In just his second year in the amateurs here, Asi Taulava got the chance to watch the Philippine Centennial Team built to compete in the 1998 Asian Games in Bangkok, Thailand.
It was undeniably one of the most stacked national squads the country had ever fielded, consisting of the best PBA players then. led by league Most Valuable Players Alvin Patrimonio and Allan Caidic.
Then in his mid-20s, Taulava was left blown away with that team, which copped bronze in Asiad. And that sparked his aspirations of representing his motherland on the global stage one day.
“Watching these guys, I’m like, man, I wish I would be given this opportunity to play,” he shared in Tiebreaker Vodcasts’ 2OT, presented by SMART and supported by Phenom Sportswear.
“‘Cause I remember how blown up [I was]. I was still an amateur, and the Centennial Team was everywhere. That was the thing I looked forward to. I was like, one of these days, when I get my opportunity, I’m not gonna let it pass.”
Four years later, Taulava — already one of the best big men in the PBA at that point — finally got the call that he had been waiting for. The opportunity to play for the national team, at last, knocked on his door.
The Filipino-Tongan bruiser was part of the PBA-backed Philippine team for the 2002 Asian Games coached by Jong Uichico, who took the place of the late, great Ron Jacobs after the American mentor suffered a stroke.
“And true enough, my day came in 2002 when I was called to serve. And I was like, man, I’ve been waiting for this since 1998! There’s no way I’m saying no to this,” he recalled with excitement.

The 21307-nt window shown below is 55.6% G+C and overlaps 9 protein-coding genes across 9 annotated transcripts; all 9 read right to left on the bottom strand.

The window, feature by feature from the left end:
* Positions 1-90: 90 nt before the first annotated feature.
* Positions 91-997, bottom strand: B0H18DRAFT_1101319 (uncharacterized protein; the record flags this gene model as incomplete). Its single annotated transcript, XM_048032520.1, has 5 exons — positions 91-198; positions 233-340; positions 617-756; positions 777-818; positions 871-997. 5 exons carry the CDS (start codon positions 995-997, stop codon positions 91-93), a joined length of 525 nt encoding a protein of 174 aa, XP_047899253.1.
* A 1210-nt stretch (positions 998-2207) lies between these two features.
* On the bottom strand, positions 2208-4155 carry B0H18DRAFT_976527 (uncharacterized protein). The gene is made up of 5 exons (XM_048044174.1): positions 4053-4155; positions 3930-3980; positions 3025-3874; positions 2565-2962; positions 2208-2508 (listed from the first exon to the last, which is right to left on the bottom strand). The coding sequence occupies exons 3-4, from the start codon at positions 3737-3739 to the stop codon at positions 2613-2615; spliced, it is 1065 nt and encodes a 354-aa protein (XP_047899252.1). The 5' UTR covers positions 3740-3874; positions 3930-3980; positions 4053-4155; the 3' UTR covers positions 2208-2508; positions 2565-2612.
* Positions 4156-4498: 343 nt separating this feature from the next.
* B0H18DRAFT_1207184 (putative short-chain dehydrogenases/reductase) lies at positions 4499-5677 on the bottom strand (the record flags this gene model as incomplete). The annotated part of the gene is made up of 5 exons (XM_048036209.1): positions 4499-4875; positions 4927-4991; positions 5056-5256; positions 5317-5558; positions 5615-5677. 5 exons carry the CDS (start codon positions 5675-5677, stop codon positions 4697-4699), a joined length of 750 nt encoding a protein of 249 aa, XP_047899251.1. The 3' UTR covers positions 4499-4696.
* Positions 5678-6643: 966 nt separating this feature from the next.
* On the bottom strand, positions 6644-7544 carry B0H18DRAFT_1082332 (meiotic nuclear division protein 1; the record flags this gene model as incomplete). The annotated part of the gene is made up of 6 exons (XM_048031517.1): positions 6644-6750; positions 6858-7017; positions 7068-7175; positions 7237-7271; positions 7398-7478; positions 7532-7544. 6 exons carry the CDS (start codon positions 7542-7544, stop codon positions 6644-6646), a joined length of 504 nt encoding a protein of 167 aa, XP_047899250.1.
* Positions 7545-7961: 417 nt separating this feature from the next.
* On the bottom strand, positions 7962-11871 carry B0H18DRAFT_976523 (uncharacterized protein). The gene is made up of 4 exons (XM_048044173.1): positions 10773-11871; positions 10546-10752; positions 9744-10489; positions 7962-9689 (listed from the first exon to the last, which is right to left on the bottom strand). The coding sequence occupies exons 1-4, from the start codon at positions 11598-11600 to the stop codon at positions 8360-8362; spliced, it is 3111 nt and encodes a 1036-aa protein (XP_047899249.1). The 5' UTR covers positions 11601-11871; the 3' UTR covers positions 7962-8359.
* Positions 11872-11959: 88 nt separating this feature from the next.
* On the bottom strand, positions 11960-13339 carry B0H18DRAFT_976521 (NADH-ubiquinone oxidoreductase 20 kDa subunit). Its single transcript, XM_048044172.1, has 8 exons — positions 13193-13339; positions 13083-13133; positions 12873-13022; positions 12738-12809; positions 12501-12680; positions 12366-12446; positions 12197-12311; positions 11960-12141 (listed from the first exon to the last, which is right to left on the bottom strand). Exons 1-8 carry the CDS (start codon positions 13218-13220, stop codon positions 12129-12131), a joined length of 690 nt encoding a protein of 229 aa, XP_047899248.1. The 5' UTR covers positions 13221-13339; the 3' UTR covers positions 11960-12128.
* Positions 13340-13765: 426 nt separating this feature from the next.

“I remember the first day of practice. I was there like, two hours early, waiting for coach Ron Jacobs to coach and put that team together. I was excited.”
It was a stacked team that had Taulava, Noy Castillo, Olsen Racela, Dondon Hontiveros, Dennis Espino, Eric Menk, Danny Ildefonso, Andy Seigle, Jeffrey Cariaso, Rudy Hatfield, Asi Taulava, Kenneth Duremdes, and Danny Seigle.
But during their last warm-up game of the nationals, disaster struck.
“The last tournament we have… We had a tournament, we had a game in Araneta, so the last few plays of the game, and it so happened Danny jumped. Can’t remember it right, but he just landed awkwardly. He’s laying on the ground, the game stopped, and we’re all walking over there to the far side — that’s where the exit is to the locker room. We just thought Danny was being lazy that day, he was just laying there. We’re getting ready to leave for the tournament, we just thought he’s being sarcastic. I get there and he whispered, ‘I think I tore my Achilles’,” recalled Taulava.
“I was like, ‘There was no way you tore your Achilles and you’re whispering like that’. If that was me telling I tore my Achilles, I would be screaming. And then afterward when he raised up his leg and the team doctor looked at it and touched it, and said there was no more Achilles, it recoiled!”
Taulava felt floored.
Besides seeing a good friend of his go down, he could not believe how stone-faced Danny was.
“I was like, ‘Oh my goodness!’ and he took it like a champ. Didn’t cry, didn’t scream or anything, he just waited for the medics to come to get him, and he was a big piece of that puzzle.”
The rest, as they say, was history.
The Philippines, who called up Mick Pennissi to replace Danny, made it all the way to the semifinals, only to lose to Korea on a buzzer-beating three by Lee Sang-min, 68-69. They eventually finished fourth after suffering another heartbreaker, this time a 66-68 loss to Kazakstan.
But if Taulava were asked, he firmly believes up to this day that the Philippines would have won gold had Dynamite Danny been there.
“He would’ve been that missing piece that game wouldn’t have been close against Korea, ‘cause remember at the time, Danny was dominating. Danny was dominating. He was awesome. The two Dannys of San Miguel, it was a handful. Olsen? You know those three guys know how to play together. We were just excited to be part of that team ‘cause you knew that was their team. Danny was so smart, so efficient that time,” Taulava said with wonder.